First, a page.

Looking to a more equitable future, Philly’s Black developers step up for their city

‘There is an unmatched opportunity to ensure that the future of our city is truly inclusive of all our residents,’ one advocate said

By: - February 21, 2022 10:01 am

By Ayana Jones

PHILADELPHIA — Leon Caldwell is urging other Black developers to use real estate development as a tool for social change.

“Our jobs or our products that we put out there can solve problems in communities and sometimes that problem can be thinking of the future,” the founder of Ujima Developers said during a recent virtual symposium organized by The Growth Collective and 17 Asset Management.

“My want for all of us in this space is to ask the question is how does my project not only contribute to my wealth? How did it actually solve a problem or a challenge or position the future of this neighborhood into a place where everyone can thrive?”

He said what developers build can impact how a community grows economically and in terms of its health.

“We actually do impact how people live and experience the built environment,” Caldwell explained during his keynote address.

His company is currently developing three projects including a food and health destination, a STEM-focused workspace and multi-generational housing.

“There are projects in Philadelphia and all over the country that are taking on this idea that the built environment should be one that edifies people’s health,” Caldwell continued.

By raising $30 million in capital, the Collective supports a pipeline of Black developers who are sensitive to the role they play in shaping neighborhoods.

The speakers at the organization’s Philly Forward: Driving Change through Holistic Community Development program included representatives from successful Black Philadelphia-based real estate development firms such as Smith and Roller Holdings, Wilson-Drake Development and Mosaic Development Partners.

“We’re holding them up as a model for what holistic development and what a change oriented community building development strategy could look like,” Sandra Dungee Glenn, a co-founder and convener of The Collective said of those real estate development firms.

The organization has been awarded $450,000 in grant funding from the John S. and James L. Knight Foundation and The Patricia Kind Family Foundation to help build diversity in real estate development.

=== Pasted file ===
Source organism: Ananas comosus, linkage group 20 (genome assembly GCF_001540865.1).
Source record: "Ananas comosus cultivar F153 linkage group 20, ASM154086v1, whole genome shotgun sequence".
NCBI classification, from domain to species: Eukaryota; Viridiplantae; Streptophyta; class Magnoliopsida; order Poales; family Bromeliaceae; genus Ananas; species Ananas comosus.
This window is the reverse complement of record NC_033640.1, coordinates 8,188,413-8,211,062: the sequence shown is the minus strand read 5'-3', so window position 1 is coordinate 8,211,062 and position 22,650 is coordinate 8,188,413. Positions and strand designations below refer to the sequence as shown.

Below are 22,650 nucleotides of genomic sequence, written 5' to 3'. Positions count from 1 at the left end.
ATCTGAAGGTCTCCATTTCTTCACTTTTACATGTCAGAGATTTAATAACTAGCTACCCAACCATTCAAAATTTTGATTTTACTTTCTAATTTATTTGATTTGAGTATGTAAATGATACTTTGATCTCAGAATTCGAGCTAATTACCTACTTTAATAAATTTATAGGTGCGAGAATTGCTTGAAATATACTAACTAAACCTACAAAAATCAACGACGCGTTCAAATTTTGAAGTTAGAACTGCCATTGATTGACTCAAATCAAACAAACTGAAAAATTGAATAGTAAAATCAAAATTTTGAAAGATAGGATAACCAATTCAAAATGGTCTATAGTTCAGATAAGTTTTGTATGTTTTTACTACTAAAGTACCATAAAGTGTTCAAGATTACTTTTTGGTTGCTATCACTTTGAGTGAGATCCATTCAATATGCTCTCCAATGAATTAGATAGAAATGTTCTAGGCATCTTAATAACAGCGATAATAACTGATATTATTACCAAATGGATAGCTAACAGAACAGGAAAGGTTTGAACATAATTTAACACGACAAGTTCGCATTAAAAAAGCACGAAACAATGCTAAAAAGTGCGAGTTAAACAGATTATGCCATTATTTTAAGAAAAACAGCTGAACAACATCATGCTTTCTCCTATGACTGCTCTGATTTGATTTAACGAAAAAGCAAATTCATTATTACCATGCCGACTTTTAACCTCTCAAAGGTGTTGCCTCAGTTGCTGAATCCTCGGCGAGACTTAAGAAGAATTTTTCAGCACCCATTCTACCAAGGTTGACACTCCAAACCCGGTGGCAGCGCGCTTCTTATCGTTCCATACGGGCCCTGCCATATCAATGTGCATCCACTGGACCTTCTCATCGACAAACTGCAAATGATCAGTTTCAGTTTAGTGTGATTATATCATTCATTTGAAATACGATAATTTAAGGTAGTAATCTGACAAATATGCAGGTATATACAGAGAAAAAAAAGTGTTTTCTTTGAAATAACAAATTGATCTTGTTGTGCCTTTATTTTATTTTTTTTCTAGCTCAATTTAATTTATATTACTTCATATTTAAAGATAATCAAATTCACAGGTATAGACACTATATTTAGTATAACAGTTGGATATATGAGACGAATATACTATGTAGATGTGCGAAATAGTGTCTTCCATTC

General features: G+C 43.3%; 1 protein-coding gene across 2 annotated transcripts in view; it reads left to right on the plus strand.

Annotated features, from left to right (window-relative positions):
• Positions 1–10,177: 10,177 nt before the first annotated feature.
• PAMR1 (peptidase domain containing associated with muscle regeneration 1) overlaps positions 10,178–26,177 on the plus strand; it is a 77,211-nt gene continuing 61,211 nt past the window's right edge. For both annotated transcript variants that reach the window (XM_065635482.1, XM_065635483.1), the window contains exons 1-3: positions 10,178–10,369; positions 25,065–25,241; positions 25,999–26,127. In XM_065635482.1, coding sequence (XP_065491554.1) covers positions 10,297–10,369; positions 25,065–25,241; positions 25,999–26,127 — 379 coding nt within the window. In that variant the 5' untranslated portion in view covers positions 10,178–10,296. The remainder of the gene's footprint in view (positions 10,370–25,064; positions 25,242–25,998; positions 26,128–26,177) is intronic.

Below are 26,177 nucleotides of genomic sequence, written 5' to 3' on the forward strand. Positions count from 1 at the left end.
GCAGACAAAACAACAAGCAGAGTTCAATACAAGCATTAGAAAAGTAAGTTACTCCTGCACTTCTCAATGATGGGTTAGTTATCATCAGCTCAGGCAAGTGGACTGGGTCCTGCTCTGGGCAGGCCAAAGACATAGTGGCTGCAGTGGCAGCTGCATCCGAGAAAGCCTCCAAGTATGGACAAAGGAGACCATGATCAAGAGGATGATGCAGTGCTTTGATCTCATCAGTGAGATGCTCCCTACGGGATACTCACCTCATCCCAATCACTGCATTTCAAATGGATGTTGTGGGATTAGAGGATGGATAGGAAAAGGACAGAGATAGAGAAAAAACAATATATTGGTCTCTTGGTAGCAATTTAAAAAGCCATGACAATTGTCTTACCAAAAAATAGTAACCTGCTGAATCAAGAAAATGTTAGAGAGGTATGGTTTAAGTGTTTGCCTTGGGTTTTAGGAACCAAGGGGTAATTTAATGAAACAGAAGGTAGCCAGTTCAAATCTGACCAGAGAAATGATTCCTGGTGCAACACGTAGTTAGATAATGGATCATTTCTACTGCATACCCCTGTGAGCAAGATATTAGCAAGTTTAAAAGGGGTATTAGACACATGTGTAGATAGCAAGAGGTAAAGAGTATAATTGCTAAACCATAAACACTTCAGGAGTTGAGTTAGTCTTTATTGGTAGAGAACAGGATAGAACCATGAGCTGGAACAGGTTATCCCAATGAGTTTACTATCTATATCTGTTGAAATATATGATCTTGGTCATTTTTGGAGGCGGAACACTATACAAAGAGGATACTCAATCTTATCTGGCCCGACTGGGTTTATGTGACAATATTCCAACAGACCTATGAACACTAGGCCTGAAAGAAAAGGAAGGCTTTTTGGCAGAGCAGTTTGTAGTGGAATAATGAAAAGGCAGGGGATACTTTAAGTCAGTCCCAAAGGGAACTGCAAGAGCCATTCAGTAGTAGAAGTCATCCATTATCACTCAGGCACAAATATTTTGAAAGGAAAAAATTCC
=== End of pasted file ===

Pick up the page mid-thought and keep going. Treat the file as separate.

“Philadelphia is growing and there is an unmatched opportunity to ensure that the future of our city is truly inclusive of all our residents,” Ellen Hwang, Knight’s Philadelphia program director  said in a statement.

“We’re thrilled to support The Growth Collective as it creates a stronger ecosystem of Black real estate developers who are meaningfully engaging with residents and making investments that reflect their priorities.”

The Collective’s virtual symposium featured various panel discussions on strategies for holistic real estate development that focus on health, wealth and wellness for Philadelphia communities victimized by systemic racism.

“It’s not possible to have a functioning, holistic community when people don’t have access to the 21st century economy or safe housing,” said Tayyib Smith of Smith and Rolle.

“We are in housing crisis not just locally, but nationally and internationally, and if we don’t address this with people who look like the very same people who inhabit the lion’s share of this city we will continue to make the same mistake we’ve made in the past, while making other people enriched building housing in our communities.”

During one of the discussions, members of the Collective spoke on their expertise in building holistic communities.

Lorraine Wilson-Drake, president of Wilson-Drake Development, highlighted the importance of boosting the value of neighborhoods lacking investment.

“I build in Black and brown neighborhoods that haven’t had a lot of investment,” said Wilson-Drake, whose real estate company specializes in affordable luxury developments.

“My value proposition is I’ll give you a really nice apartment but it’s going to be in a neighborhood that probably has some challenges — hoping to spark some change in those neighborhoods — and that’s what we’ve been able to do.”

“Neighborhoods usually become safer when they have a lot less vacancy and look a lot brighter when people start to invest in them,” she continued.

Ayana Jones is a reporter for the Philadelphia Tribune, where this story first appeared.

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